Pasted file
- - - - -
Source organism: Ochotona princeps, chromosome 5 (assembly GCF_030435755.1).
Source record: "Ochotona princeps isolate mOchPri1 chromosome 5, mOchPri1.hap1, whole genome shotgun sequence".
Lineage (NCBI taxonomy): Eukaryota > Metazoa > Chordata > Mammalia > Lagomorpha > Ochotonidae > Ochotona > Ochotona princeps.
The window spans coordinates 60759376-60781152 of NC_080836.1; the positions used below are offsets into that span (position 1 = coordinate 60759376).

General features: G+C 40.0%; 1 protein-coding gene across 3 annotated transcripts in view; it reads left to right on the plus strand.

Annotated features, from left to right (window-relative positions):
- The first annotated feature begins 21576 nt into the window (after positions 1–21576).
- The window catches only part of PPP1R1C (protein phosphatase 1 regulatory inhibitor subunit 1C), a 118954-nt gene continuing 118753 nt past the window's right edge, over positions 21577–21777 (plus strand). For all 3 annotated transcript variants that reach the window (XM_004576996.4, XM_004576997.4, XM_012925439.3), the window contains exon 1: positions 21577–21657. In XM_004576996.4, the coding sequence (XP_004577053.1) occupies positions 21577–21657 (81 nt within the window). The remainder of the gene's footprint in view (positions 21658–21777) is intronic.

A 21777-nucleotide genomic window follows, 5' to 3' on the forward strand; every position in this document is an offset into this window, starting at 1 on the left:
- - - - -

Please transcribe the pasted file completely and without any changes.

Source organism: Ochotona princeps, chromosome 5 (assembly GCF_030435755.1).
Source record: "Ochotona princeps isolate mOchPri1 chromosome 5, mOchPri1.hap1, whole genome shotgun sequence".
Lineage (NCBI taxonomy): Eukaryota > Metazoa > Chordata > Mammalia > Lagomorpha > Ochotonidae > Ochotona > Ochotona princeps.
The window spans coordinates 60759376-60781152 of NC_080836.1; the positions used below are offsets into that span (position 1 = coordinate 60759376).

General features: G+C 40.0%; 1 protein-coding gene across 3 annotated transcripts in view; it reads left to right on the plus strand.

Annotated features, from left to right (window-relative positions):
- The first annotated feature begins 21576 nt into the window (after positions 1–21576).
- The window catches only part of PPP1R1C (protein phosphatase 1 regulatory inhibitor subunit 1C), a 118954-nt gene continuing 118753 nt past the window's right edge, over positions 21577–21777 (plus strand). For all 3 annotated transcript variants that reach the window (XM_004576996.4, XM_004576997.4, XM_012925439.3), the window contains exon 1: positions 21577–21657. In XM_004576996.4, the coding sequence (XP_004577053.1) occupies positions 21577–21657 (81 nt within the window). The remainder of the gene's footprint in view (positions 21658–21777) is intronic.

A 21777-nucleotide genomic window follows, 5' to 3' on the forward strand; every position in this document is an offset into this window, starting at 1 on the left: